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The Times, London England, May 14, 1999

ACOUSTIC JAZZ QUARTET Acoustic Jazz Quartet (Naxos Jazz 86033-2)

The blend of tenor saxophone and acoustic guitar is a beguiling one, and the Californian Acoustic Jazz Quartet exploit it with great skill. Guitarist Jamie Findlay takes most of the composing credits, providing a neat, airy band with everything from 6/8 bustles and sly blues to vigorous groove music. But it is saxophonist David Sills who really impresses, his smooth, warm sound the perfect complement to Findlay's playing. With bassist Zac Matthews and drummer Dean Koba providing strong but supple support, this is light, unfussy yet cogent music from an extremely promising band.

-Chris Parker


LA Weekly, August 27th, 1999

Jazz Pick of the Week

Acoustic Jazz Quartet

We require several things of acoustic jazz bands but complete avoidance of electricity isn't one of them. So we weren't offended that Jamie Findlay plays Stratocaster on the Acoustic Jazz Quartet's eponymous recording on Naxos (the international, mostly classical label that pays particular attention to Los Angeles musicians). In fact, we like the natural sound that Findlay gets from his instrument: It rings well with drummer Dean Koba's cymbals and provides trampolinelike resiliency for David Sills' weighty tenor. This gathering of locals comes out of the guitarist's connections through USC. where as an instructor he ran into both Koba and bassist Zac Matthews. Both Sills and Koba have been members of pianist Cecilia Coleman's excellent quintet (another fine acoustic outfit), and the group, by the sound of the album, shares a vision of swing, taste and execution. Findlay, playing real acoustic guitar, tracks Sills' tenor in pointillistic fashion on Findlay's graceful "Bye the Grace," and even Mal Waldron's old warhorse "Soul Eyes" is given sharp focus. This foursome reflects the true heart of West Coast jazz in the '90s: no nonsense, straight-ahead but not strait-laced and willing to revel in the mellowness that 300-plus days of sunshine and warmth impart to personality. In other words, the Acoustic Jazz Quartet is cool. At Rocco, Fri., Aug. 27.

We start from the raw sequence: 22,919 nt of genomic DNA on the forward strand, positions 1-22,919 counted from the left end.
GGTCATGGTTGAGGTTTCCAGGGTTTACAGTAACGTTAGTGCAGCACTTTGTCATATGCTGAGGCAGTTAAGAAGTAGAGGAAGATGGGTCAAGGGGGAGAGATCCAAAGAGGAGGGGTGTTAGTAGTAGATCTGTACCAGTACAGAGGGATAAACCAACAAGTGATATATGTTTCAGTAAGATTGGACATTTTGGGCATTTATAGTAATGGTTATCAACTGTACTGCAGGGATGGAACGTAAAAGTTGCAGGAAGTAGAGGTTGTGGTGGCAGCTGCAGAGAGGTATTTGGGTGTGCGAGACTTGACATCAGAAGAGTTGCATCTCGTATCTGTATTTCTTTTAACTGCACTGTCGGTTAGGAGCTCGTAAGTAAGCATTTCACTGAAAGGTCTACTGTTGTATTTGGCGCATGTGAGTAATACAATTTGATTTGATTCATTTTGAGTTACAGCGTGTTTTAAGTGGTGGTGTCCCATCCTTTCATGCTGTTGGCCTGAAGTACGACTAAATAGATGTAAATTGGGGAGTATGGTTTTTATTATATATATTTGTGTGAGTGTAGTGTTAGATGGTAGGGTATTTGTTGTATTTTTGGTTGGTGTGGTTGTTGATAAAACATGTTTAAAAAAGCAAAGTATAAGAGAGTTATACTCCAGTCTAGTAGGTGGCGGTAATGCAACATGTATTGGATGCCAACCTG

--Bill Kohlhaase

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All About Jazz.com

Acoustic is the Key . . . Almost. The Acoustic Jazz Quartet is a smart group of young musicians with a sound as fresh and forward as a strawberry bursting on the roof of your mouth. Their self-titled debut starts swinging and never stops. Perpetual Mouvement.

A Known Entity.
Tenor and Soprano Saxophonist David Sills made his Naxos Debut in 1998 with Journey Together (Naxos Jazz 86023-2). His style was an updated Stan Getz/Lester Young combination that strained through his education and experience provided some of the most enjoyable tenor music to be released by the Naxos Jazz Label. Sills has a meticulously manicured tone that reflects much listening and practice. He joins a young and accomplished guitar-based rhythm section lead by guitarist Jamie Findlay.

Guitar-Tenor.
Findlay, whether playing acoustic or electric, provides a seamless foil to Sills. He too has a perfect tone and performance. Together they share a warmth and sincere empathy that is immediately appealing. I have played this disk many times and my colleagues that have stopped by to listen to it all liked it, jazz enthusiast or not (a good sign!). The consensus disk center of gravity is bassist Zac Matthews' blues, "Just Like It's Always Been". The Quartet wisely opens its disk with this good natured romp that immediately gets the listener's attention. The remainder of the disk continues in the same seamless and comforting vein (check out the half-time stroll "Stompin' at the Savoy").

A Baker's Dozen
Acoustic Jazz Quartet should be included in the Baker's dozen of Naxos Jazz Releases. White-hot recommendation.

-C. Michael Bailey

 


The Los Angeles Times Monday, August 30, 1999

Acoustic Jazz Quartet Expertly Blends Sounds

A quartet with a front line of saxophone and guitar is not a particularly common jazz combination. With a few first-rate exceptions, that is - the LA. Four, Charles Loyd's group with John Abercrombie, and Pat Metheney's partnership with Michael Brecker.